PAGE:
To attribute the carnage in Rwanda and past massacres elsewhere in Africa to ancient tribal rivalries is unsatisfactory. These rivalries would always exist in Africa. The real cause is the exploitation of ethnic differences by autocratic governments to maintain their grip on power. The colonialists did this but, in the post-colonial period, despotic African heads of state refined the stratagem. Although Somalia is ethnically homogenous, former military dictators played one clan against another in attempts to perpetuate their rule. In Cameroon, Kenya, Sudan and other African countries, one tribe is played off against another, often resulting in violence and ruinous civil strife.
Last week, the presidents of Rwanda and Burundi were killed when their plane burst into flames. The Rwandan government has said rocket fire brought down the plane. Presidents Juvenal Habyarimana of Rwanda and Cyprian Ntaryamira of Burundi were returning from Tanzania, where they and other African leaders had been meeting in another attempt to end years of ethnic warfare in their countries.
The deaths unleashed a wave of terror and carnage as disaffected elements of the army and police forces went on the rampage, murdering Rwanda's interim prime minister, three cabinet ministers, nuns, Jesuit priests and Belgian peace-keeping soldiers. Tens of thousands have been slain in the orgy of violence.
Two factors underlie Africa's never-ending political violence and civil wars that have devastated economies and produced human suffering on a massive scale and a horrendous refugee problem. (Africa's refugee count has reached 8 million, not counting those trapped in their countries.) The first is the proliferation of oppressive dictatorships, concentration of political power in the hands of the state or one person and the absence of mechanisms for peaceful transfer of political power.
In 1990, only four of the 53 African countries were democratic. Although this tiny number has grown to 13 since then, political tyranny is still the order of the day. Consequently in the vast majority of African nations, the only way to remove an incompetent, corrupt and oppressive regime from power is by waging a destructive civil war. Ironically, the overthrow of an oppressive regime does not end the violence or strife. A political vacuum emerges and fierce fighting erupts over the spoils of power or to fill the vacuum: Witness Ethiopia, Liberia, Somalia and South Africa.
The second factor has been the near-total absence of mechanisms or institutions for peaceful resolution of conflicts. The Organization of African Unity, whose mandate is conflict resolution, shirked this responsibility for much of the post-colonial period. As a result, a minor political dispute can escalate into a full-blown civil conflagration and rage for years until foreign powers intervene to impose a settlement or mediation. Unfortunately, foreign intervention does not always work, as recent experience in Somali attests.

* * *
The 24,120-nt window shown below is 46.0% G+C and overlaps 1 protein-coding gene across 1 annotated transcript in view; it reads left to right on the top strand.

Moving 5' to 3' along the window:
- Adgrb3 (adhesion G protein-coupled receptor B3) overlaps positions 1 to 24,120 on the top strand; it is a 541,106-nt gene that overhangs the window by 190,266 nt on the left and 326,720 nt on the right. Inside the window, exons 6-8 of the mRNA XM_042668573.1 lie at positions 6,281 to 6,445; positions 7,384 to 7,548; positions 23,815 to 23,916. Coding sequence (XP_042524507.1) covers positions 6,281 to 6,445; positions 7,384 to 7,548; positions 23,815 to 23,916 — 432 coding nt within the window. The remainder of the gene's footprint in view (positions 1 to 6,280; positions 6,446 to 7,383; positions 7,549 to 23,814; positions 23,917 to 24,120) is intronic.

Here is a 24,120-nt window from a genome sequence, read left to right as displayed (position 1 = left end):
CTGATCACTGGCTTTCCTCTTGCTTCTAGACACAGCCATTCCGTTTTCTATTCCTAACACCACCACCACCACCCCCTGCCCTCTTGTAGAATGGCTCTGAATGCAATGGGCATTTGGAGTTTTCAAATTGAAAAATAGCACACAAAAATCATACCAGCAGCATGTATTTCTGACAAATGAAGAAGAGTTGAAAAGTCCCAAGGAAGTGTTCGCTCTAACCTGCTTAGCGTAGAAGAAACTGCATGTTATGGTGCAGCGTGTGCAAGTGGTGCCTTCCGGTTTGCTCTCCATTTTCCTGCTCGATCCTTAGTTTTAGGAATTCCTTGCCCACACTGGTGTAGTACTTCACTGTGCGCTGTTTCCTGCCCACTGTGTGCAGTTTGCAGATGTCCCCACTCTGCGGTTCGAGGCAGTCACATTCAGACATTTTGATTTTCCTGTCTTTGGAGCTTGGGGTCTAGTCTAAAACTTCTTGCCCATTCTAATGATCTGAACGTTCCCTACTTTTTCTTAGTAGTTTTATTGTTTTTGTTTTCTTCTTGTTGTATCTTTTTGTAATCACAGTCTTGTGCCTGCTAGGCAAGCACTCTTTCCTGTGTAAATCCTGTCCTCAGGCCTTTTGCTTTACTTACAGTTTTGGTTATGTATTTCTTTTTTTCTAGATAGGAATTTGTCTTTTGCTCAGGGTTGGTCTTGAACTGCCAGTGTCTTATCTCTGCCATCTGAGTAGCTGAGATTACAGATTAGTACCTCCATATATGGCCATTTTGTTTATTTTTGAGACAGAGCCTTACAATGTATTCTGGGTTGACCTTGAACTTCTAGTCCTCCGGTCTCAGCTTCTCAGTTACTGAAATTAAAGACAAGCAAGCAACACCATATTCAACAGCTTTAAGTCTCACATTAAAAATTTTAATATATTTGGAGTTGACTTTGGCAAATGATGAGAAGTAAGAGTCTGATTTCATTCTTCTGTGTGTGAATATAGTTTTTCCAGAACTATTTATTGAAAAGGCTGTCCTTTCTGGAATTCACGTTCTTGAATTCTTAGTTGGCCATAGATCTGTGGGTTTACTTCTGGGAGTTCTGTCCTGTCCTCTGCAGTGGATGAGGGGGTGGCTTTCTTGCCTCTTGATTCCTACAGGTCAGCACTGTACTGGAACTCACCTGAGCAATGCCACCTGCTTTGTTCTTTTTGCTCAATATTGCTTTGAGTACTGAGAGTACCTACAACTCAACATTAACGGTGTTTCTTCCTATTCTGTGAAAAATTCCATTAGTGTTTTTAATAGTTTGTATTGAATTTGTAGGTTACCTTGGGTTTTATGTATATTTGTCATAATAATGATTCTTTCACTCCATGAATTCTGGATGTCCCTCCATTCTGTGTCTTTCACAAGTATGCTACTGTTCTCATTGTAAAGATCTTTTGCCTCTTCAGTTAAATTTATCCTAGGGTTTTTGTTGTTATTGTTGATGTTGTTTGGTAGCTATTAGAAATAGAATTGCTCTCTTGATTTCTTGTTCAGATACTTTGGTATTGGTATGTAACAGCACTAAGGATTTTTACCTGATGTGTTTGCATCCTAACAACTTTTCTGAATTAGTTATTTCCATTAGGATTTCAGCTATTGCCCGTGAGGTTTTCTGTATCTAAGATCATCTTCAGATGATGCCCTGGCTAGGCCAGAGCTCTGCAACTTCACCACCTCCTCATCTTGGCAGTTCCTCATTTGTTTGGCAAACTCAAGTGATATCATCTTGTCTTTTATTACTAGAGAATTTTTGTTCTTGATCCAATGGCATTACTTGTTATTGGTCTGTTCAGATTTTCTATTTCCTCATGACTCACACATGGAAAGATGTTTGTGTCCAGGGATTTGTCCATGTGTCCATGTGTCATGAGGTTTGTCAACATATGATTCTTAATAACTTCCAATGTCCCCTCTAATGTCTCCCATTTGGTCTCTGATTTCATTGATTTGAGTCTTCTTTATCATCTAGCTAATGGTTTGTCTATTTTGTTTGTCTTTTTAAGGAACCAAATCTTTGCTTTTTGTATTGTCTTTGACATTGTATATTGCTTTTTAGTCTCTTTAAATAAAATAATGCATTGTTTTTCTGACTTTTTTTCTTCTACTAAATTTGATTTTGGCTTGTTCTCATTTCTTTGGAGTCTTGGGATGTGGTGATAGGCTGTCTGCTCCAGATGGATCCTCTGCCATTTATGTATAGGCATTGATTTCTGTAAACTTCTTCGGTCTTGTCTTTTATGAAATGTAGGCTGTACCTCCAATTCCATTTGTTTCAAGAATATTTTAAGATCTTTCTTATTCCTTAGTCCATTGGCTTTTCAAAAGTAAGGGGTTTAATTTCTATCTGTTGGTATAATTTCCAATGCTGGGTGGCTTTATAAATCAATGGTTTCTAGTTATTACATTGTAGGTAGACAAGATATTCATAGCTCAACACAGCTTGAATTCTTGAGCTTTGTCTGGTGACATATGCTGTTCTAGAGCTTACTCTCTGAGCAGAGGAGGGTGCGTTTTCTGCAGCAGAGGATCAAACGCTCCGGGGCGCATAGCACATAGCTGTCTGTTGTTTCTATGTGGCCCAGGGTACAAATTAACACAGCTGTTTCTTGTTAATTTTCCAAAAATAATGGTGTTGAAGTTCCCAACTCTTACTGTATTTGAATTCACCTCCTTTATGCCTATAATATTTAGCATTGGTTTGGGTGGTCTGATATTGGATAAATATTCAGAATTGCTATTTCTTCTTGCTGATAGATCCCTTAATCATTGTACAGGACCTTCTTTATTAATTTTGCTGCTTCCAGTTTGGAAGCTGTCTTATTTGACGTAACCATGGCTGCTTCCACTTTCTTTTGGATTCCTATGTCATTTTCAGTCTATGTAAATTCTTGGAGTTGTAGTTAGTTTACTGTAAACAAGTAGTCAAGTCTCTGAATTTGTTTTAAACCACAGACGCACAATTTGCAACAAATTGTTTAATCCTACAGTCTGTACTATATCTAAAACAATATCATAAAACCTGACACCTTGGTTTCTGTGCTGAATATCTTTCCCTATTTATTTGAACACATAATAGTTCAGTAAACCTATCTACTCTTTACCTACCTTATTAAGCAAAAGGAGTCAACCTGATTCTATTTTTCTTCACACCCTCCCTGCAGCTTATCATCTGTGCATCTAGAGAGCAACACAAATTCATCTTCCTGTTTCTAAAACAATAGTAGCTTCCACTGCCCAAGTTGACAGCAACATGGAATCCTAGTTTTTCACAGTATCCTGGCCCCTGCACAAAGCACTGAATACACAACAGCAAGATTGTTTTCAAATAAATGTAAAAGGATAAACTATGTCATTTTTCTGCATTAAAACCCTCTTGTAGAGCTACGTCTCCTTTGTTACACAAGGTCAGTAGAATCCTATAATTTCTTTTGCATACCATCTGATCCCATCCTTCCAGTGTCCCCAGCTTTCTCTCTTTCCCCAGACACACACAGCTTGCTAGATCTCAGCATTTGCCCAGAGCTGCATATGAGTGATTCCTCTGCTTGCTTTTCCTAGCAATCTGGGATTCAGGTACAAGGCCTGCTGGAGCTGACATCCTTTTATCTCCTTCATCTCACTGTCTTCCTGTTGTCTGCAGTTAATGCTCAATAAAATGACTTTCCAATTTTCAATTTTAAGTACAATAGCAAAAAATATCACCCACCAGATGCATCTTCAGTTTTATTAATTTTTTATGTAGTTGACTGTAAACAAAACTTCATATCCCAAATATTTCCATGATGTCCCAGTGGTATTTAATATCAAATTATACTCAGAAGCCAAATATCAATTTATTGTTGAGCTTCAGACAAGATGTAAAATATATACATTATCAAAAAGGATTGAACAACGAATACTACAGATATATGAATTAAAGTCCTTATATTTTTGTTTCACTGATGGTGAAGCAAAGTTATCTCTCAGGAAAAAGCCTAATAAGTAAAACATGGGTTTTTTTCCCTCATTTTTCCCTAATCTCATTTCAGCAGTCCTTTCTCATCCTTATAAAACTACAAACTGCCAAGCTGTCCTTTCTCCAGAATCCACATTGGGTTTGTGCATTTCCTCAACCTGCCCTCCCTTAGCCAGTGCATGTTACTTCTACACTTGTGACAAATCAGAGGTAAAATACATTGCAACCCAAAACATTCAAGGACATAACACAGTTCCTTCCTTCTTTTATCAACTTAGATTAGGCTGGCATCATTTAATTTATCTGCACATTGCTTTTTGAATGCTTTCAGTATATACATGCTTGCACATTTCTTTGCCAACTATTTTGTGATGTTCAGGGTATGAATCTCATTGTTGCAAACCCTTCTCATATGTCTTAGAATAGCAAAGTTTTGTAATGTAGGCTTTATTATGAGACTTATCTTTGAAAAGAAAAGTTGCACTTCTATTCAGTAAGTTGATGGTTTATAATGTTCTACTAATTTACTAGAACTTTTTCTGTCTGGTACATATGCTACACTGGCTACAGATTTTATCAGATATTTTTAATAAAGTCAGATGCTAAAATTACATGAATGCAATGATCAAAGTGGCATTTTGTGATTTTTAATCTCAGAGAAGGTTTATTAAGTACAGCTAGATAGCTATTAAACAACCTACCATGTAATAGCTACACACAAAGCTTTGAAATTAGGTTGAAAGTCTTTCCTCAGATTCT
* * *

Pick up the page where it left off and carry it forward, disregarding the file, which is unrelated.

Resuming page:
The Somali mission, though a magnanimous humanitarian endeavor, lacked an African input and was reactive, rather than preventive. The mantra should be prevention. The international community should not wait until the violence degenerates into wanton carnage and destruction before rushing in peacekeeping troops and evacuating trapped foreign-relief workers. Where civil strife exists in any African country, the world community should insist on an African solution. It must have the following elements:
* The adoption of transition programs for democratic rule. The rules must be fair to and accepted by all parties before the elections. All parties must agree to abide by the results. In Burundi and Rwanda, for example, a national conference of all leaders--religious, political and traditional--should be convened. In both countries, a special constitutional provision should be adopted to rotate the presidency. The army, police, civil service, judiciary, educational institutions and political parties should be de-tribalized. A permanent supra-national commission should be appointed for this purpose.
* The establishment of mechanisms for peaceful resolution of conflicts. A commission or panel of retired judges from neighboring countries should, with the blessing of the OAU, adjudicate political disputes.
* Should these steps fail and war erupt, the OAU shall put together a peacekeeping force with troops from neighboring African countries. In Liberia, an OAU-backed peace initiative, supported with a $25-million U.S. grant, succeeded. The warring factions are being disarmed and an interim government will be installed next month.
In Burundi and Rwanda, the U.N. Security Council should pass its peacekeeping mandate on to the OAU. The solution to the cycle of wars lies in Africa itself and the ultimate responsibility of saving Africa with its leaders. If they are not willing to save their continent, there is little the world community can do.